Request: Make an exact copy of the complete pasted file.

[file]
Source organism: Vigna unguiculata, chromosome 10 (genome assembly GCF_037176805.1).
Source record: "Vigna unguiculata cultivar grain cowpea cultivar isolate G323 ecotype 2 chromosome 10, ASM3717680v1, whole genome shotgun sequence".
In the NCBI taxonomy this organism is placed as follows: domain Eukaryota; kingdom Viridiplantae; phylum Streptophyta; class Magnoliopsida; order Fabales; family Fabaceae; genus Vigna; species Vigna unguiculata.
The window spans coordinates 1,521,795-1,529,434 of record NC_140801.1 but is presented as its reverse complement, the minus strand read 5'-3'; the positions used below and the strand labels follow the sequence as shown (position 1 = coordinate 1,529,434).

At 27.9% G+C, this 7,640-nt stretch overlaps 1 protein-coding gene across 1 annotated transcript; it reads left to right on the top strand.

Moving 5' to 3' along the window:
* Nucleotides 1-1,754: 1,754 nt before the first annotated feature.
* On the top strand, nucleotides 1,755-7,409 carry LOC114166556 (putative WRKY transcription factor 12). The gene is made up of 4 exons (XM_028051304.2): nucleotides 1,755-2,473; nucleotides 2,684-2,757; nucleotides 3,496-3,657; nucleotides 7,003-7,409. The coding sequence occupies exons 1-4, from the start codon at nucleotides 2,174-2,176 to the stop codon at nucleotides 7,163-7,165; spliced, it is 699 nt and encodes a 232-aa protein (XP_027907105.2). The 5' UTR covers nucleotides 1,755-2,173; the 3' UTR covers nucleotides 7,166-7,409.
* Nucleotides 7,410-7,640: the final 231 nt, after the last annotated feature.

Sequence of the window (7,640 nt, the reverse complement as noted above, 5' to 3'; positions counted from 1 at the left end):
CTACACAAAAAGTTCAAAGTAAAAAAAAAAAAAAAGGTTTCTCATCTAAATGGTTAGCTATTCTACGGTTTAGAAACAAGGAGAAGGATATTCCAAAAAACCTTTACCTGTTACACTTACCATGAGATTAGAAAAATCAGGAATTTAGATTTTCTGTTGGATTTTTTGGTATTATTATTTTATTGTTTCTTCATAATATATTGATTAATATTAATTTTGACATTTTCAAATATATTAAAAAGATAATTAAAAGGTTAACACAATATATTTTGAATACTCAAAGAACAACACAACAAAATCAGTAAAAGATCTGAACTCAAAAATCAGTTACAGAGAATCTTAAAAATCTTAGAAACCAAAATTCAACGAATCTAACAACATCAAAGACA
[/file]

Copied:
Source organism: Vigna unguiculata, chromosome 10 (genome assembly GCF_037176805.1).
Source record: "Vigna unguiculata cultivar grain cowpea cultivar isolate G323 ecotype 2 chromosome 10, ASM3717680v1, whole genome shotgun sequence".
In the NCBI taxonomy this organism is placed as follows: domain Eukaryota; kingdom Viridiplantae; phylum Streptophyta; class Magnoliopsida; order Fabales; family Fabaceae; genus Vigna; species Vigna unguiculata.
The window spans coordinates 1,521,795-1,529,434 of record NC_140801.1 but is presented as its reverse complement, the minus strand read 5'-3'; the positions used below and the strand labels follow the sequence as shown (position 1 = coordinate 1,529,434).

At 27.9% G+C, this 7,640-nt stretch overlaps 1 protein-coding gene across 1 annotated transcript; it reads left to right on the top strand.

Moving 5' to 3' along the window:
* Nucleotides 1-1,754: 1,754 nt before the first annotated feature.
* On the top strand, nucleotides 1,755-7,409 carry LOC114166556 (putative WRKY transcription factor 12). The gene is made up of 4 exons (XM_028051304.2): nucleotides 1,755-2,473; nucleotides 2,684-2,757; nucleotides 3,496-3,657; nucleotides 7,003-7,409. The coding sequence occupies exons 1-4, from the start codon at nucleotides 2,174-2,176 to the stop codon at nucleotides 7,163-7,165; spliced, it is 699 nt and encodes a 232-aa protein (XP_027907105.2). The 5' UTR covers nucleotides 1,755-2,173; the 3' UTR covers nucleotides 7,166-7,409.
* Nucleotides 7,410-7,640: the final 231 nt, after the last annotated feature.

Sequence of the window (7,640 nt, the reverse complement as noted above, 5' to 3'; positions counted from 1 at the left end):
CTACACAAAAAGTTCAAAGTAAAAAAAAAAAAAAAGGTTTCTCATCTAAATGGTTAGCTATTCTACGGTTTAGAAACAAGGAGAAGGATATTCCAAAAAACCTTTACCTGTTACACTTACCATGAGATTAGAAAAATCAGGAATTTAGATTTTCTGTTGGATTTTTTGGTATTATTATTTTATTGTTTCTTCATAATATATTGATTAATATTAATTTTGACATTTTCAAATATATTAAAAAGATAATTAAAAGGTTAACACAATATATTTTGAATACTCAAAGAACAACACAACAAAATCAGTAAAAGATCTGAACTCAAAAATCAGTTACAGAGAATCTTAAAAATCTTAGAAACCAAAATTCAACGAATCTAACAACATCAAAGACA